Corriedale wool

You have probably heard this name? But where does it come from? What are the characteristics of this wool? Why do we use it? So many questions that we will try to answer.

Above all, this wool gets its name from the breed of sheep that produce it. The Corriedale is a cross, that of the merino sheep (bred for meat ... yes, you read that right) with the Lincoln, a long fiber sheep that was made in New Zealand. The cross produced a medium sized sheep, without horns and with balanced proportions.

The Corriedale produces a lot of uniform and creped wool (between 5 and 7 kg for an adult sheep) whose thickness varies from 22 to 34 microns and the length from 8 to 13 cm. The qualities of the fleece are its shine and softness.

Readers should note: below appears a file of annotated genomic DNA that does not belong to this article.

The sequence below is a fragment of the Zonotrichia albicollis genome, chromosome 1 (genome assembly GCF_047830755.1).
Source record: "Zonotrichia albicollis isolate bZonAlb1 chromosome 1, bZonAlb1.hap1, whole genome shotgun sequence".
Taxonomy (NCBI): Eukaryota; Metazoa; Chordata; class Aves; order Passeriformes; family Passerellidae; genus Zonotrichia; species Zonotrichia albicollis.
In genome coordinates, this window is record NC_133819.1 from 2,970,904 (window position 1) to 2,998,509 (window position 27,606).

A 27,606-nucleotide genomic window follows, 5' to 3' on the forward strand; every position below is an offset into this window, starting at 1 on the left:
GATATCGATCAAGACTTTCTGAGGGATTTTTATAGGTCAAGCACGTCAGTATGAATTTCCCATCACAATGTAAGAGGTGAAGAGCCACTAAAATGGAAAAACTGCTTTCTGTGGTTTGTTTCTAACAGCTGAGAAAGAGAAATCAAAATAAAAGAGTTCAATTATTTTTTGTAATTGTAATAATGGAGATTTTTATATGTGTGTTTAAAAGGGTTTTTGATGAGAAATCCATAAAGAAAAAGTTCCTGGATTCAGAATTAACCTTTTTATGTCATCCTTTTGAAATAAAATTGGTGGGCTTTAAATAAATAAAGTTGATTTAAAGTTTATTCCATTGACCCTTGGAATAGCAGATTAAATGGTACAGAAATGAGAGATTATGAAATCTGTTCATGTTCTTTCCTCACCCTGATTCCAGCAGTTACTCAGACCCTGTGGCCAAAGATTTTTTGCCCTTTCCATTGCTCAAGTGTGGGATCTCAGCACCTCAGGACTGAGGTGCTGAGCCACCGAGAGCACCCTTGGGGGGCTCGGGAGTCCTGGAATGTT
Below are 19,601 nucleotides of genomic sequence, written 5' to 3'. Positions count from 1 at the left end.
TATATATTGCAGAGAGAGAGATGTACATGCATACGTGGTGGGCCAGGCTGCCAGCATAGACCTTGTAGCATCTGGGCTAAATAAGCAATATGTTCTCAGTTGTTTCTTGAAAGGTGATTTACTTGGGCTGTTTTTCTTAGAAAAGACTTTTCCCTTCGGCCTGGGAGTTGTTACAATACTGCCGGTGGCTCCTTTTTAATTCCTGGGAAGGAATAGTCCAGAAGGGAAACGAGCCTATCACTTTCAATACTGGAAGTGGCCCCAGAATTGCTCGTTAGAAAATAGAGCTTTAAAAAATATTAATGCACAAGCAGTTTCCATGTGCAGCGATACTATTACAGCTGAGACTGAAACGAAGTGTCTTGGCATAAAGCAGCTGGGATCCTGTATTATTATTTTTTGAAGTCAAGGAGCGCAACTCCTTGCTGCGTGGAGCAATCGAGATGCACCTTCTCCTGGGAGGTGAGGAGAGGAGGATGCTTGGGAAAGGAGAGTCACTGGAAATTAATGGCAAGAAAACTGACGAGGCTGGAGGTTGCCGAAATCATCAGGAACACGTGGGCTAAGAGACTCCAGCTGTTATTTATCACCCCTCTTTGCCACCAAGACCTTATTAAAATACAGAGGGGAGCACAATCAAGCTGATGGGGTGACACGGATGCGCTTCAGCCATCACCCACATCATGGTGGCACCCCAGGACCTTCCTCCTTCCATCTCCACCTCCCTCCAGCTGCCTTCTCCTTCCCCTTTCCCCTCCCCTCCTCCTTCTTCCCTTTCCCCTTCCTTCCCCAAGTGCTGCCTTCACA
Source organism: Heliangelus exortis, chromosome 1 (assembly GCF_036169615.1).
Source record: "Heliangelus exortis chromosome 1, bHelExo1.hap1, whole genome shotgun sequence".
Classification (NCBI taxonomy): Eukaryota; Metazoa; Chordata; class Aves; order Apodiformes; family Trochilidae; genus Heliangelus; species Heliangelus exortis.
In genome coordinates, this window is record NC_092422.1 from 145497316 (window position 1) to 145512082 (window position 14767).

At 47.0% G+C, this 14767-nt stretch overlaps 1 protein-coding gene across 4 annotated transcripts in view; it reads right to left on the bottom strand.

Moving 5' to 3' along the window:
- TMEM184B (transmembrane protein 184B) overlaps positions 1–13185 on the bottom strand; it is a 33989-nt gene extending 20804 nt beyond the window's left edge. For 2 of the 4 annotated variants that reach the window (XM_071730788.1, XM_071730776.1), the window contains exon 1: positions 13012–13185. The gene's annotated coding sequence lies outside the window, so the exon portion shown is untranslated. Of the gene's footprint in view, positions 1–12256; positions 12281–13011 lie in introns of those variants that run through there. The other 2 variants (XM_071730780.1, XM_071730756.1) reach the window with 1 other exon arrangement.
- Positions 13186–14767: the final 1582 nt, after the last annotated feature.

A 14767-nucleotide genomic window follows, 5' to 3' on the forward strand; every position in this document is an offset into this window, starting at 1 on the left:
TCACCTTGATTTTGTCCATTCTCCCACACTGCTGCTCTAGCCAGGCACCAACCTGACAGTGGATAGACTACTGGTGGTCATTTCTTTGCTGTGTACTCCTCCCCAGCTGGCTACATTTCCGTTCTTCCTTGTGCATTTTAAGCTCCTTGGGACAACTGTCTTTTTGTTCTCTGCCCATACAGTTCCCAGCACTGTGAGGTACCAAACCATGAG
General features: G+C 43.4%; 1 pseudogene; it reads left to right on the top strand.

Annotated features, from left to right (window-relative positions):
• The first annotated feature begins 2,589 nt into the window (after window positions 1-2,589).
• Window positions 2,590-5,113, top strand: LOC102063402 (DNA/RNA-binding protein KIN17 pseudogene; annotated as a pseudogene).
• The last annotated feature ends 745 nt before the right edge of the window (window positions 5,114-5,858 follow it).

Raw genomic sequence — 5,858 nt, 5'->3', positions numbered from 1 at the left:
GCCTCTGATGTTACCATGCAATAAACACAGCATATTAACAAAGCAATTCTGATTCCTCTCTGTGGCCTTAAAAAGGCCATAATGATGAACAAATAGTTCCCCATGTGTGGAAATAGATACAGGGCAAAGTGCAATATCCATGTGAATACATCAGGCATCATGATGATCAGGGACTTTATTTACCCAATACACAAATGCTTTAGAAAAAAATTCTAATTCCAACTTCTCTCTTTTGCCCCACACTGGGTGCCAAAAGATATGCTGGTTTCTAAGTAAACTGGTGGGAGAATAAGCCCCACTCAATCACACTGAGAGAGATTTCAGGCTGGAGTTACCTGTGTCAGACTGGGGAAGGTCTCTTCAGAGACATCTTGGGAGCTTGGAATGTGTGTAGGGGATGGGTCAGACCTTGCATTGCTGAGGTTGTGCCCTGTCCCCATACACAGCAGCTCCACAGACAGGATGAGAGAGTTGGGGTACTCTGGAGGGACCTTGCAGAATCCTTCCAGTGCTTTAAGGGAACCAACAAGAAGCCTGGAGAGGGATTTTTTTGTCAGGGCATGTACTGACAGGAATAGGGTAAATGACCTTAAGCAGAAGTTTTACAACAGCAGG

This wool allows fine to medium spinning; it is recommended for people who are new to spinning, because the fiber is neither too thin nor too thick. Once spun, it can be knitted, crocheted or woven. It is perfectly suited, because of its softness, to the creation of clothing, blankets or other, even if some fibers are much softer, I think.
Corriedale's locks also felt and give an excellent result.

It is also more affordable in monetary terms than other fibers.

To try, if not already done and to choose from a large choice of colors!


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